Multicolor Jacquard or Dobby weaving is expensive and because of the limitations that it imposes upon the textile article produced, namely, the fact that the process creates the reverse pattern on the opposite side of the textile from the pattern desired on the primary side, it is rarely employed in the art. Those skilled in the art have recognized that they can simulate a multicolor Jacquard or Dobby woven textile look by fully printing a color pattern on the front side of the textile, making certain to bleed the print off the edges of the textile. However, the other side of the textile remains without graphics, showing only the original color of the towel. One can employ as many colors as desired to print upon the terry cloth article, all of which is cheaper than producing even a two color Jacquard woven article. The disadvantages of the terry cloth Jacquard simulation is that the reverse side is limited to only the original color of the textile and appears less expensive in appearance.
With the expense of a multicolor Jacquard or Dobby woven textile coupled with the limitations in designing a pattern on such a textile, there is no reason one skilled in the art would ever print or place a graphic impression on a multicolor Jacquard or Dobby woven article. In fact, this is borne out by the complete lack of prior art disclosure of such a textile article.
There remains a need to produce a Jacquard or Dobby woven article in multiple colors greater than present limitations on the Jacquard or Dobby loom. Moreover, there remains a need to provide an upscale textile that is more luxurious, and can be produced in large or small quantities.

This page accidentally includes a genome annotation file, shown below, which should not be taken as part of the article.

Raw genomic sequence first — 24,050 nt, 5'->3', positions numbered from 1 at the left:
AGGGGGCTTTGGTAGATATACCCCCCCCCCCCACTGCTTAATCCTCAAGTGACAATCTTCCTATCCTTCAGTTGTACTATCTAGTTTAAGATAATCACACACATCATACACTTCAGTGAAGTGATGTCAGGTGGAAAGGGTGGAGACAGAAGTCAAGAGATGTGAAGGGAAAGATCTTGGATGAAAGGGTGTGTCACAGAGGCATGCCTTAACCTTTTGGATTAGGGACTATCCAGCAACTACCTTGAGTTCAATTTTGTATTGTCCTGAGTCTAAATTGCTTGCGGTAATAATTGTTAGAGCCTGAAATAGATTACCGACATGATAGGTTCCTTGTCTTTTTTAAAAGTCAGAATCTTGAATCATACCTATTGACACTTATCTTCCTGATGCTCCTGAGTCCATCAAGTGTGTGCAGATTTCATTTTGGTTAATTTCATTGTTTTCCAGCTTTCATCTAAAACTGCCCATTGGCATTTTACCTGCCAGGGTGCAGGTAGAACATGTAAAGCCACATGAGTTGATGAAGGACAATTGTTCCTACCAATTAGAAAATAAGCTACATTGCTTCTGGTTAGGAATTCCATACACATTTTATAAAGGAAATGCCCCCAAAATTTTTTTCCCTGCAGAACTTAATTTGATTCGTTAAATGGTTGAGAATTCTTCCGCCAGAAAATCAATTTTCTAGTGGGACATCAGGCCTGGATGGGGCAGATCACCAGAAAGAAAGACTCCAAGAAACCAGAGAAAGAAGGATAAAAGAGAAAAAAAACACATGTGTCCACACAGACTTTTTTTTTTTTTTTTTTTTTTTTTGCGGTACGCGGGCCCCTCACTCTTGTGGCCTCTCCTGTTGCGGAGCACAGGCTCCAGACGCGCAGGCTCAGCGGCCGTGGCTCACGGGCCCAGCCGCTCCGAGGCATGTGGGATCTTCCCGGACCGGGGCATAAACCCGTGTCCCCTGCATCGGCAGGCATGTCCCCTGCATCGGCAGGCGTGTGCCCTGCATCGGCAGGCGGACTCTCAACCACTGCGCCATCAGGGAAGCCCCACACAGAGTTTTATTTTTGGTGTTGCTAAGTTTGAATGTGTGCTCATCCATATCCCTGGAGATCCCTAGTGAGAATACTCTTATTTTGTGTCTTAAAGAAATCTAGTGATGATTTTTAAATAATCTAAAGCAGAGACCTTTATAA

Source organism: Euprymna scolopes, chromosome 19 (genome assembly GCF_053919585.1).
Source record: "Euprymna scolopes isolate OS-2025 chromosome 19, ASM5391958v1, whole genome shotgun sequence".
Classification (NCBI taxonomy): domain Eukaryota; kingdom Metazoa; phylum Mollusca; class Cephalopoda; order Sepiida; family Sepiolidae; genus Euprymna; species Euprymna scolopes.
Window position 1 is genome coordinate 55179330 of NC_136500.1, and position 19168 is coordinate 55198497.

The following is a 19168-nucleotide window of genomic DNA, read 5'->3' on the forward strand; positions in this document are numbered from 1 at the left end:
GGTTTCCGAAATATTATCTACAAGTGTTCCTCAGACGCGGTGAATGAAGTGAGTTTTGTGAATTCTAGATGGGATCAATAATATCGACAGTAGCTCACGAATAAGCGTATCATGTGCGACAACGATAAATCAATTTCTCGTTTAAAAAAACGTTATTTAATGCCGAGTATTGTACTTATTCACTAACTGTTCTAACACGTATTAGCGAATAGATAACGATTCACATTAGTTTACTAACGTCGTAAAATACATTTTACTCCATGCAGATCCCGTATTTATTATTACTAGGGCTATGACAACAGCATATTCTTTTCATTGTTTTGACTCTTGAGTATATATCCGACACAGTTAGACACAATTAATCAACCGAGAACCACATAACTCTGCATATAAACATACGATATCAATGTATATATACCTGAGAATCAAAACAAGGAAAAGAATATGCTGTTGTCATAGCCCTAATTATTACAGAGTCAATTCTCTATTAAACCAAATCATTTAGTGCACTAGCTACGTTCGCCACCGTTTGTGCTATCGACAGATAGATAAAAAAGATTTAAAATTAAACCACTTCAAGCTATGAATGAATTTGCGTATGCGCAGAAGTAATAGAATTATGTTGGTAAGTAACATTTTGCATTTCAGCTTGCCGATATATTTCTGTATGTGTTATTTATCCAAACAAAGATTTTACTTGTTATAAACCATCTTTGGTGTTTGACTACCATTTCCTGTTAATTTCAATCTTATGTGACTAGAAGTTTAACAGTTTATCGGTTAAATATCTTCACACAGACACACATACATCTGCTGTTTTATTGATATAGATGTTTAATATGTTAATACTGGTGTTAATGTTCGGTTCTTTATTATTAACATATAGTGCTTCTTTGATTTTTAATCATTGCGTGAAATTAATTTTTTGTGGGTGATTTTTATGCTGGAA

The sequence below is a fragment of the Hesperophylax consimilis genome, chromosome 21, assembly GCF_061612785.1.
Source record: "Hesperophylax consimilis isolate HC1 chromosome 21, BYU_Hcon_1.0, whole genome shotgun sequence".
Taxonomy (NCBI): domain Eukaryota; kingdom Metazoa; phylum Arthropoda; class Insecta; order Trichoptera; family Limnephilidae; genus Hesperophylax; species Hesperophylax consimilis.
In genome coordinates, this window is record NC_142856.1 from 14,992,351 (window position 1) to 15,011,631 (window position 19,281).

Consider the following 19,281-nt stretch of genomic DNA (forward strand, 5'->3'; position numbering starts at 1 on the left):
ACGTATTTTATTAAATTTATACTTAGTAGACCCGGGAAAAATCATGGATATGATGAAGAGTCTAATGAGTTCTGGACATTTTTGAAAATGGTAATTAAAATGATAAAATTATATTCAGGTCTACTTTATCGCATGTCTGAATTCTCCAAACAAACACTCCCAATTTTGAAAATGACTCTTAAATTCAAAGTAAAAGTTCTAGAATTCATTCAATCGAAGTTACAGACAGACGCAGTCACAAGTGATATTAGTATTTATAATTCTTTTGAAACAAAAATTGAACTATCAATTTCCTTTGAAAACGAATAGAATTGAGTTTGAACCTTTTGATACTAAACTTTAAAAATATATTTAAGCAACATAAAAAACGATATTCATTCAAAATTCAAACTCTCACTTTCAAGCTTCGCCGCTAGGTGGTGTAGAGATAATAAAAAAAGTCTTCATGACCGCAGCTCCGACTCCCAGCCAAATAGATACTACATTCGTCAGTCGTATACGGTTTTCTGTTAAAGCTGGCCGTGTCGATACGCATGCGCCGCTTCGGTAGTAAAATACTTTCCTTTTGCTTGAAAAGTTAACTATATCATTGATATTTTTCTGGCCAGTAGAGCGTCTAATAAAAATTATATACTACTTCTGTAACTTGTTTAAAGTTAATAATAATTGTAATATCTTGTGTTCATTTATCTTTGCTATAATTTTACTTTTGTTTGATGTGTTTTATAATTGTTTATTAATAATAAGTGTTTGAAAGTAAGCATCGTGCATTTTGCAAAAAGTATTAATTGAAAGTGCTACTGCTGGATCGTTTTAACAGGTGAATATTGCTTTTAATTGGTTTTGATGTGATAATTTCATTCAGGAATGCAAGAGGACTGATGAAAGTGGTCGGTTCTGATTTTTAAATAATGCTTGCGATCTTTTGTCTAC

In the industry graphic impressions on a Jacquard or Dobby textile would be considered a step backward, thereby ruining a quality product. The present invention has merged the benefits of the multicolor Jacquard or Dobby woven article with graphic impressions and has enjoyed the benefits of each, while avoiding undesirable features of the Jacquard or Dobby weaving process and the simulated Jacquard or Dobby look of graphic impression.
In the broadest sense, the present invention comprises a textile article which is a two-sided multicolor Jacquard or Dobby woven textile having a graphic impression thereon.
Also, the broadest sense of the present invention is a method for making a textile article comprising providing a two-sided multicolor Jacquard or Dobby woven textile and transferring a graphic impression on said textile. The step of transferring can be screen printing, digital imaging, image dyeing or heat transferring.
The first embodiment has a dark color border with a light color central section. The first embodiment is the most preferred embodiment. The second embodiment has a light color border with a dark color central area.
The Figures of the Drawing set forth herein are for illustrating the invention and to enable those skilled in the art to better understand the invention. It is not intended to limit the invention in any manner inconsistent with the claims.